The effect of octreotide treatment on somatic and psychological symptoms of acromegaly.

OBJECTIVES: Acromegaly is a chronic disease caused by excessive growth hormone secretion resulting in bone and soft tissue overgrowth. Body image changes as well as systemic complications may considerably influence patients' psychological health and disturb everyday activities. The aim of this study was to determine the effect of octreotide treatment on somatic and psychological symptoms of acromegaly, and thus on patients' quality of life.

MATERIALS AND METHODS: The study was conducted on 15 patients with acromegaly. The average duration of octreotide therapy was 5.6 years (1-10 years). The respondents created a list of subjective signs and symptoms of acromegaly before treatment and reported changes observed during therapy. The psychological examination was performed with appropriate test scales assessed patients' self-efficacy, emotional control, psychological gender and their life satisfaction.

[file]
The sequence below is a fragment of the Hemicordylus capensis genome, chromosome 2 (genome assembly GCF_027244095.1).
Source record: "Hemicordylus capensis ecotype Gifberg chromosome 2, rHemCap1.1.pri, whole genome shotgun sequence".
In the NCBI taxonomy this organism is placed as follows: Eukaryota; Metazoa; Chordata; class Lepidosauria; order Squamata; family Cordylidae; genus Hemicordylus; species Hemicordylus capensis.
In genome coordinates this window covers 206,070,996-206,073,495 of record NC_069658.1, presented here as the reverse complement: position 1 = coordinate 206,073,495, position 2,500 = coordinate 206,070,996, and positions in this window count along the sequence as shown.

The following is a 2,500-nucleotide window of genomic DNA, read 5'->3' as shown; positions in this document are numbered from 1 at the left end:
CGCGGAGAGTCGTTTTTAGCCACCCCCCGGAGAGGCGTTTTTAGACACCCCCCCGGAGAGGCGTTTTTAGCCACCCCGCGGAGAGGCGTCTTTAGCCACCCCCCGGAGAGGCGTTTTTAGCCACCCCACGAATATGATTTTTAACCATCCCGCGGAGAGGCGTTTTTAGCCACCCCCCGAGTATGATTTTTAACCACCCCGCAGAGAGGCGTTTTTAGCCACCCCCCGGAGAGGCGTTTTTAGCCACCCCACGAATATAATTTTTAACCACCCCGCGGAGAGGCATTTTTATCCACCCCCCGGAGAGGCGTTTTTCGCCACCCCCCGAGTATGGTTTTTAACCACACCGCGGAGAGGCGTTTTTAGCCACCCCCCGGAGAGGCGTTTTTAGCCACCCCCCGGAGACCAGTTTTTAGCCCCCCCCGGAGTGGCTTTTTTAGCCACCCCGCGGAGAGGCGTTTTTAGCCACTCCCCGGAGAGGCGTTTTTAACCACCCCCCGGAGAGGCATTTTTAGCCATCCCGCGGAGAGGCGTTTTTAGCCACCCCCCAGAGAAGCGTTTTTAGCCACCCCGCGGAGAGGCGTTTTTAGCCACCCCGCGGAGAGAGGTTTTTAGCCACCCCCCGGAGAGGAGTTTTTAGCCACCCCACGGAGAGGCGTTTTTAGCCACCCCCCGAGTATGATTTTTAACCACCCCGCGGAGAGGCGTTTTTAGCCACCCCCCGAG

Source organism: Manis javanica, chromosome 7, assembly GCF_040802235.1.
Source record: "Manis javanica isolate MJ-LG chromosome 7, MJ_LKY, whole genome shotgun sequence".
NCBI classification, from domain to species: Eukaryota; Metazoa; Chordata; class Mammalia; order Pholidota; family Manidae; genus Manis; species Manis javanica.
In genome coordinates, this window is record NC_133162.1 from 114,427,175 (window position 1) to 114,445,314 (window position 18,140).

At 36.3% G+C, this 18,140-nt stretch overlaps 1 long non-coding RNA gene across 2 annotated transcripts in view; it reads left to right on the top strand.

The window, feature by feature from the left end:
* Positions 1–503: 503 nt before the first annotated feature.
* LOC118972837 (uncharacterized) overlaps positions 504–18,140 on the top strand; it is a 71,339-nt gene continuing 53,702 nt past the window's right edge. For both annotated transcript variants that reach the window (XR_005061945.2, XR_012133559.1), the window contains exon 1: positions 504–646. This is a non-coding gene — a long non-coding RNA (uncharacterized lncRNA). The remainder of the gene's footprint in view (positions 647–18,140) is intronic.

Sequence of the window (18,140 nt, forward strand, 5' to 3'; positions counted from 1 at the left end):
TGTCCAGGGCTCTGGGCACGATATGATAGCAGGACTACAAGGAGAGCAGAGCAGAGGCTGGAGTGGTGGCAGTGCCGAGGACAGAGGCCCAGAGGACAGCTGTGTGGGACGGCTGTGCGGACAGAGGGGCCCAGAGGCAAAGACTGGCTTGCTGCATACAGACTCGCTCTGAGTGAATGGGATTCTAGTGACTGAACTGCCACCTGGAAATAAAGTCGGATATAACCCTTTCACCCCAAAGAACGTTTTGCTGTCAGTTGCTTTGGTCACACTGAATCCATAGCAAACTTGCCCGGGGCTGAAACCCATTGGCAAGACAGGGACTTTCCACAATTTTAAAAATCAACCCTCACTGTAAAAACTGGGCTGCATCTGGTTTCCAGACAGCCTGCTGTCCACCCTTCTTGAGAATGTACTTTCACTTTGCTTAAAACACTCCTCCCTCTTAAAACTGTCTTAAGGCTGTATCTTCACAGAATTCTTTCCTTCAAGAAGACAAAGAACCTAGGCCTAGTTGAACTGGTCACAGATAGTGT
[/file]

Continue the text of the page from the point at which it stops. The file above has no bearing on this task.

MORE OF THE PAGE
RESULTS: The most important changes observed during octreotide therapy were associated with head and joint pain relief and reduction of physical limitations. The patients also noticed the improvement of cognitive functions and interpersonal relations. The study revealed average life satisfaction in the group. The patients on the one hand demonstrated high self-efficacy and on the other hand - intensive repression of emotions. The undifferentiated sex-role schema dominated in group.

CONCLUSIONS: The study proved a significance of octreotide therapy in acromegalic patients' life. In spite of chronic disease, all the respondents reported good quality of life (average life satisfaction). Additionally, their high self-efficacy helps to cope with the disease. Nevertheless, undifferentiated sex role schema in the study group suggests lack of behavioral flexibility and high emotional repression predicts negative somatic consequences.

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